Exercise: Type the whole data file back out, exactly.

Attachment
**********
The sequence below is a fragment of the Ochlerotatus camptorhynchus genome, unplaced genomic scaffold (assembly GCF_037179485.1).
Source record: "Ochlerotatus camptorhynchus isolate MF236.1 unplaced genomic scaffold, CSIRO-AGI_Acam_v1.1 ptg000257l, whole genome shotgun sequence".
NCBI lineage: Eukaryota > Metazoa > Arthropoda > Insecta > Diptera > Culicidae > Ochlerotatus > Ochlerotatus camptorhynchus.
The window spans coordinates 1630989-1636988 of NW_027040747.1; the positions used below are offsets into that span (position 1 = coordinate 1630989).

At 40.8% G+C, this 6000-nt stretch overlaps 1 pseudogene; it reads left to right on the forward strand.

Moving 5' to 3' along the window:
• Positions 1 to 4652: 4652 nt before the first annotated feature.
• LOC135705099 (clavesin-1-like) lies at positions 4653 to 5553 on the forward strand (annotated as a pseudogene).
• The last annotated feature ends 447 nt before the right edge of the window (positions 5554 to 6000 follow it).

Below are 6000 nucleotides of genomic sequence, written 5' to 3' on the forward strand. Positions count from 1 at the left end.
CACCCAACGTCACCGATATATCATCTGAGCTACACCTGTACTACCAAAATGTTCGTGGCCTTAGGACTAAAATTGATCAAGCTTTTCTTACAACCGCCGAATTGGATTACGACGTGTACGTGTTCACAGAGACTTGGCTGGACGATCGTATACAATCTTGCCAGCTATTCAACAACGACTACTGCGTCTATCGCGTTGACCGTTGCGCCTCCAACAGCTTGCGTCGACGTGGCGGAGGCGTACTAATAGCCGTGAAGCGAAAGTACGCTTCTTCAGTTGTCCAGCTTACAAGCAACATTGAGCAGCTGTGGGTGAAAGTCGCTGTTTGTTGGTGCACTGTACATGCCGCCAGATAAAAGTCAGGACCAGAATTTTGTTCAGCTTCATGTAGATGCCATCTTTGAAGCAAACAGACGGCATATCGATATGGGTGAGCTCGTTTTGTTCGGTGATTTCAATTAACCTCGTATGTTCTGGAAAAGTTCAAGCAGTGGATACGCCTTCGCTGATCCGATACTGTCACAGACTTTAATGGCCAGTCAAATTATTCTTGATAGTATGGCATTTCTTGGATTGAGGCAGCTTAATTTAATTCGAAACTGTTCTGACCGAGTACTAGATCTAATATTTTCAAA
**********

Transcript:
The sequence below is a fragment of the Ochlerotatus camptorhynchus genome, unplaced genomic scaffold (assembly GCF_037179485.1).
Source record: "Ochlerotatus camptorhynchus isolate MF236.1 unplaced genomic scaffold, CSIRO-AGI_Acam_v1.1 ptg000257l, whole genome shotgun sequence".
NCBI lineage: Eukaryota > Metazoa > Arthropoda > Insecta > Diptera > Culicidae > Ochlerotatus > Ochlerotatus camptorhynchus.
The window spans coordinates 1630989-1636988 of NW_027040747.1; the positions used below are offsets into that span (position 1 = coordinate 1630989).

At 40.8% G+C, this 6000-nt stretch overlaps 1 pseudogene; it reads left to right on the forward strand.

Moving 5' to 3' along the window:
• Positions 1 to 4652: 4652 nt before the first annotated feature.
• LOC135705099 (clavesin-1-like) lies at positions 4653 to 5553 on the forward strand (annotated as a pseudogene).
• The last annotated feature ends 447 nt before the right edge of the window (positions 5554 to 6000 follow it).

Below are 6000 nucleotides of genomic sequence, written 5' to 3' on the forward strand. Positions count from 1 at the left end.
CACCCAACGTCACCGATATATCATCTGAGCTACACCTGTACTACCAAAATGTTCGTGGCCTTAGGACTAAAATTGATCAAGCTTTTCTTACAACCGCCGAATTGGATTACGACGTGTACGTGTTCACAGAGACTTGGCTGGACGATCGTATACAATCTTGCCAGCTATTCAACAACGACTACTGCGTCTATCGCGTTGACCGTTGCGCCTCCAACAGCTTGCGTCGACGTGGCGGAGGCGTACTAATAGCCGTGAAGCGAAAGTACGCTTCTTCAGTTGTCCAGCTTACAAGCAACATTGAGCAGCTGTGGGTGAAAGTCGCTGTTTGTTGGTGCACTGTACATGCCGCCAGATAAAAGTCAGGACCAGAATTTTGTTCAGCTTCATGTAGATGCCATCTTTGAAGCAAACAGACGGCATATCGATATGGGTGAGCTCGTTTTGTTCGGTGATTTCAATTAACCTCGTATGTTCTGGAAAAGTTCAAGCAGTGGATACGCCTTCGCTGATCCGATACTGTCACAGACTTTAATGGCCAGTCAAATTATTCTTGATAGTATGGCATTTCTTGGATTGAGGCAGCTTAATTTAATTCGAAACTGTTCTGACCGAGTACTAGATCTAATATTTTCAAA